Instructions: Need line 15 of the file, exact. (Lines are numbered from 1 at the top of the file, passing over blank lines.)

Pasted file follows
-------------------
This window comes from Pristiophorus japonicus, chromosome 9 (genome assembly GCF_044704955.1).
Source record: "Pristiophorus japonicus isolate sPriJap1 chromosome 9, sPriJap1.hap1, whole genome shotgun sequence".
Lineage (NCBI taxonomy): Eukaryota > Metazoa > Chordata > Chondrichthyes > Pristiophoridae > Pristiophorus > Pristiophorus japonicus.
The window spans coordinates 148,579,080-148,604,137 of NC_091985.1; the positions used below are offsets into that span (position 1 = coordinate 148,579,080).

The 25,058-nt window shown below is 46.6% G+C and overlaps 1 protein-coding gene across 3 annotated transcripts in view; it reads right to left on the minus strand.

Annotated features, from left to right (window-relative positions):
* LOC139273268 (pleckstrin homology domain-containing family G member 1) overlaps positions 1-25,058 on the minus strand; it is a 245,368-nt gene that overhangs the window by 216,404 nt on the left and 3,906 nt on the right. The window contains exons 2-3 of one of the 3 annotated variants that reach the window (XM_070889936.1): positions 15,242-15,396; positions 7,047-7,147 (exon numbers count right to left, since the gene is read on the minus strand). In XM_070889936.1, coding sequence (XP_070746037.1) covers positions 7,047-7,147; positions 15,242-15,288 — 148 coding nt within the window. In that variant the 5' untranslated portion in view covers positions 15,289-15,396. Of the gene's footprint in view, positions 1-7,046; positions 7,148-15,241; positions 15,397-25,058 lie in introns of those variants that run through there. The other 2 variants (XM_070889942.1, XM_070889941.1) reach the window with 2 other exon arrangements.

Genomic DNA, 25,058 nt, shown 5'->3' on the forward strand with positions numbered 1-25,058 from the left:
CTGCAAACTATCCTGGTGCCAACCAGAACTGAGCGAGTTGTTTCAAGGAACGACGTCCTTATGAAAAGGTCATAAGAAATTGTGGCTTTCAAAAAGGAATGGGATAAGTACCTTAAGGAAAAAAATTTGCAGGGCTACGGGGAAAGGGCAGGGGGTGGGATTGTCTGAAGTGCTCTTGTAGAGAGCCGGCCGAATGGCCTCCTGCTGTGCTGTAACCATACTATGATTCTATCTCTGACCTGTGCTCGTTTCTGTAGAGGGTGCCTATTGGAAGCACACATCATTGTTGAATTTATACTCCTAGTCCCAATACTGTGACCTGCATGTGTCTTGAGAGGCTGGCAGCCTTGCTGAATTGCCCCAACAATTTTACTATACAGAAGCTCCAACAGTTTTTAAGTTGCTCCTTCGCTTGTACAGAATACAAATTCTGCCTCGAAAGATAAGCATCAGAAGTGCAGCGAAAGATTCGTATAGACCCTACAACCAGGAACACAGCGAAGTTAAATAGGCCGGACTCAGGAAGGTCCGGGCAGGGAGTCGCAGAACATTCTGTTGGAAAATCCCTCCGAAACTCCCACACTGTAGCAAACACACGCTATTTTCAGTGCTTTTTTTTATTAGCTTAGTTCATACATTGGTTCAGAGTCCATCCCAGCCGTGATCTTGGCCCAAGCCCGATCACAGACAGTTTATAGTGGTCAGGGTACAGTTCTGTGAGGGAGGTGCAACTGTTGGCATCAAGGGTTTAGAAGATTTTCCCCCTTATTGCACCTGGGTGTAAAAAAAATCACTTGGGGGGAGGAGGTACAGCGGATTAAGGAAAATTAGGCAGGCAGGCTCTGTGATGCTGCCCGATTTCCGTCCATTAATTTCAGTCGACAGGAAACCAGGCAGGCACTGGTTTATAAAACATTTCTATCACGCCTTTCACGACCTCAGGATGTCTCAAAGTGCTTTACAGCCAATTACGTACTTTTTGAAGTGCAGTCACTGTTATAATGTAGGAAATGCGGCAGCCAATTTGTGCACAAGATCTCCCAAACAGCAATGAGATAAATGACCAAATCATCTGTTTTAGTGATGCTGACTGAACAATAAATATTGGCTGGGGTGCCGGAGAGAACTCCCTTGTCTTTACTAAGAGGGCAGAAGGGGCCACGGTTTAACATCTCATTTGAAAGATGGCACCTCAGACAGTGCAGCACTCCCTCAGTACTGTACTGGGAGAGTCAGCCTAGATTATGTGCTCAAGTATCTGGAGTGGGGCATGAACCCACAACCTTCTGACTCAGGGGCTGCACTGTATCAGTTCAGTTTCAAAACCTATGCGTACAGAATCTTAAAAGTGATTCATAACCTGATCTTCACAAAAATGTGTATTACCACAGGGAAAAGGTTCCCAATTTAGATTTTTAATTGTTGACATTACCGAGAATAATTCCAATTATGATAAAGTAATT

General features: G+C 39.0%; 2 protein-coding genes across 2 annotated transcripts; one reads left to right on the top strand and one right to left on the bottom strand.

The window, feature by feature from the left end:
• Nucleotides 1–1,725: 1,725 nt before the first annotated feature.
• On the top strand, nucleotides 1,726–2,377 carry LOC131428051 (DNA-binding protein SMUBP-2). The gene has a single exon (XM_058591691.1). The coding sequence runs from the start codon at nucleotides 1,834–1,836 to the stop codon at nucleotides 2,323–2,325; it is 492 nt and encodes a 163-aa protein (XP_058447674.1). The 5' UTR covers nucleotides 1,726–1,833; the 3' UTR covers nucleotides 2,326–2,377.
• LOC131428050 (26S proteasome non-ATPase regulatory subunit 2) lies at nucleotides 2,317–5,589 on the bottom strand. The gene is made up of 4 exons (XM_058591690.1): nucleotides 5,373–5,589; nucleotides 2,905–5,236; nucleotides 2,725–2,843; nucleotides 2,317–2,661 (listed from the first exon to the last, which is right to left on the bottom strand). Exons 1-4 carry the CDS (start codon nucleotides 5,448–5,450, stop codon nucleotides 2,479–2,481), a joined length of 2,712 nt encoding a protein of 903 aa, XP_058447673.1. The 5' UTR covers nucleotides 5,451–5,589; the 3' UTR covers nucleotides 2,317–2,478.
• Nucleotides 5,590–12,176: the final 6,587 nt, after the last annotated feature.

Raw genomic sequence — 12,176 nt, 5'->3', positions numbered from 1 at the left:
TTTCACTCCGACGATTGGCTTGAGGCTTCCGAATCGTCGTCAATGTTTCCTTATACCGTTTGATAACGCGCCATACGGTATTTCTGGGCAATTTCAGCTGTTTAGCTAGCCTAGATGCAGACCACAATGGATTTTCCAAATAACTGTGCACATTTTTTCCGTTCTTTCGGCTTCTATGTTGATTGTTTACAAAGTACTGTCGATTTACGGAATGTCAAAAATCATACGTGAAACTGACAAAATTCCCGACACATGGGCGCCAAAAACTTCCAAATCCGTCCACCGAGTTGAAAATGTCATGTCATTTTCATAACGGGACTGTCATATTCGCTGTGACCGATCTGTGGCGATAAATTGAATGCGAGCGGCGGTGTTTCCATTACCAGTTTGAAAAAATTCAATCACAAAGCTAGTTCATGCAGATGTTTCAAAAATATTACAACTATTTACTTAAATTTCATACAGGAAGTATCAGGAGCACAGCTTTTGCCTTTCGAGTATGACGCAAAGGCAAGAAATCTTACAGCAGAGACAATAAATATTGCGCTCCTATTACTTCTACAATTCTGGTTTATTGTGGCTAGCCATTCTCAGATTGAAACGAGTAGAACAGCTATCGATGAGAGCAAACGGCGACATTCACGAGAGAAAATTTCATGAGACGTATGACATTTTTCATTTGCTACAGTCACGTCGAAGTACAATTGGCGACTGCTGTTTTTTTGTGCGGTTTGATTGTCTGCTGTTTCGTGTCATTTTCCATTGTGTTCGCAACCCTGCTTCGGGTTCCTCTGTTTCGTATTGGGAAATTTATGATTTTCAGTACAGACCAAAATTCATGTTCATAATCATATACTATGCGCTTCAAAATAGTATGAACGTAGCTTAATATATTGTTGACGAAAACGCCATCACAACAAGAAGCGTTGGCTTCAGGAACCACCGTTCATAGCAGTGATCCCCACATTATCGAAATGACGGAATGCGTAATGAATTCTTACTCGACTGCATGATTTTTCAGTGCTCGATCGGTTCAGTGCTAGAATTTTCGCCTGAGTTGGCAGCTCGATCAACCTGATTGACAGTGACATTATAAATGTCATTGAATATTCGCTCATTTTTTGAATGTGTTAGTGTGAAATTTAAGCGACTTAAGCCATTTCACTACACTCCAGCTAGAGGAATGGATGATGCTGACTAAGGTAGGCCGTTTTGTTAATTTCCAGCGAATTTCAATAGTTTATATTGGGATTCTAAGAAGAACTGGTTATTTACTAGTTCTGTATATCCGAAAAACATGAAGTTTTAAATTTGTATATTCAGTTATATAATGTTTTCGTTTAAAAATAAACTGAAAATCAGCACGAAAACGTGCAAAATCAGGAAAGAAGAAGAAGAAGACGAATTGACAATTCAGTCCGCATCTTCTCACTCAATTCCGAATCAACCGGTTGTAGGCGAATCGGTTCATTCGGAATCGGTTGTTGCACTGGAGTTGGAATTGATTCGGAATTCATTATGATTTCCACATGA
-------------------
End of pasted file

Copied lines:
• Nucleotides 5,590–12,176: the final 6,587 nt, after the last annotated feature.